Besides "inventing" Democracy, the ancient Greeks also invented Drama. If you would wish to read the whole play, click here. As you mark up this short dialogue from the play by Euripides, Do a couple of things:
First, count the number of arguments made by THESEUS in favor of Democracy. Place the number in margin by the paragraph or paragraphs in which they appear.
Second, do the same while examining the Theban Herald's arguments.
Third, add text notes concerning your agreements and/or disagreements with each of the arguments and upload these into your Dropbox. Remember you can convert the .pdf file into a .doc or .docx, and work in those if you wish.
Finally, review the two addresses which you watched and read for last Thursday's class, and review your notes. Are there any arguments in the Theban Dialogues which you find echoed in the two videos? If so underline them in two colors of your choice, and indicate what colors represent President Trump and Former President Obama.
The modern United States is not the only democracy to fight many wars. So did ancient Greece, the first of the European democracies. Take a look at the video above. We'll see more of Socrates, later, and also the Meleans.
For this day we're going to take a look at two documents which "look" the same, but are very different. The Suppliants, which we are reviewing is an excerpt from a play. Perhaps I'll call on a couple of would-be actors in class to enact it for us, the audience. As one can understand, the playwright, Euripides, has a point of view here. One of the persons in the dialogue favors democracy, the other doesn't. I think you can figure out which is whic.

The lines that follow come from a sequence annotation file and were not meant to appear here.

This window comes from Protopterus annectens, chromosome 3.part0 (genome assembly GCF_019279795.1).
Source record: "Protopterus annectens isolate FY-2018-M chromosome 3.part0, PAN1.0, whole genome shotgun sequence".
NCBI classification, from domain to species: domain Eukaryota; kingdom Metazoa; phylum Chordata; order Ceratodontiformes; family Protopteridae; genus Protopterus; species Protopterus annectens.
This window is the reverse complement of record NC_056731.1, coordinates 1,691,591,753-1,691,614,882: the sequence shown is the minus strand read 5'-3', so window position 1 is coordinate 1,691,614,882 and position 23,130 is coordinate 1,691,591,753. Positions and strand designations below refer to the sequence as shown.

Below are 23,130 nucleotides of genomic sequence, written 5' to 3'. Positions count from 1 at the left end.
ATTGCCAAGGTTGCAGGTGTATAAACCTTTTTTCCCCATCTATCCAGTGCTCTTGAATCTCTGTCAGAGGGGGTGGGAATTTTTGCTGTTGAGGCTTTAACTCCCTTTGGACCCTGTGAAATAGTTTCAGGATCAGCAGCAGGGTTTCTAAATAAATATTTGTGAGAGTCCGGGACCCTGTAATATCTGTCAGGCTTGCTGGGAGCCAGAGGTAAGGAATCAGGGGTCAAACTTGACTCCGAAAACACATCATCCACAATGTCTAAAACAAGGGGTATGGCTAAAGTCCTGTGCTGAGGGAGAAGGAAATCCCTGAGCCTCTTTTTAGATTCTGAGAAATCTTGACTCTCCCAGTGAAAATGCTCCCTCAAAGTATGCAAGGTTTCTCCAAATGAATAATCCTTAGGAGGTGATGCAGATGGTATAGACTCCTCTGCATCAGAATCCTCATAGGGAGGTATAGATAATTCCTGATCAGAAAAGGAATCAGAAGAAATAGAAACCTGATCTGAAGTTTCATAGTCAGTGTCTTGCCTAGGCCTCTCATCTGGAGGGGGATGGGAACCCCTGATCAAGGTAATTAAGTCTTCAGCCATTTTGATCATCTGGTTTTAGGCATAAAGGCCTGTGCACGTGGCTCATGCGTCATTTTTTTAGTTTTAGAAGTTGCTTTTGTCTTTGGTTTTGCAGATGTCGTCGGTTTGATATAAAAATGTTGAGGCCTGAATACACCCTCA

Be Warned! The Melian Dialogue isn't an easy read. The translation is old, and the language complicated. You can do it, but leave yourself time to do it. While this looks very much like a play script, it is more history by Thucydides, who wrote what we read as Pericles Funeral Oration. This does not mean that he copied what was said word for word. But he has a reputation for being as accurate as possible. I don't want to give away the plot, so I won't. You'll know what happened to whom and the excuses for it by the time you've read your way through it.
On one side of the bargaining Table sit the Melian representatives and on the other side, the Athenian representatives. Note one thing: ALL this happens out of sight and mind from the ordinary population of Meles.
After you've read the dialogue, watch the dramatic presentation of it in the video to the left.
The video on the right presents a contemporary analysis of the video by a young man who looks to be a recent college graduate--perhaps he's still in college. He gives you his take on the the dispute between Meles and Athens..
Analyze this the same way you've analyzed The Suppliants. Here are a couple of other things to think about.
1.Does anything the Melians say change the thinking of the Athenian delegation at all?
2.Identify the different arguments for neutrality presented by the Melian delegation. Use a markup color of your choice. Don't forget to make an index of what the color or colors you use mean.
3.Put in the same position, would you take the stance the Melians took at the end of the negotiations? Why or why not? (Try to ignore the outcome as you do this--remember that the Melian Ambassadors didn't know what was going to happen to their island and its population). Use a sticky note for this.
4Was it fair for the Melian Ambassadors to exclude the rest of the population from the decision making process? Why or why not? Would it likely have made a difference?
Then Comes Part II, the Melian Dialogue
Once you've completed the assignments, add them to your drop box. Don't forget to hit the submit button.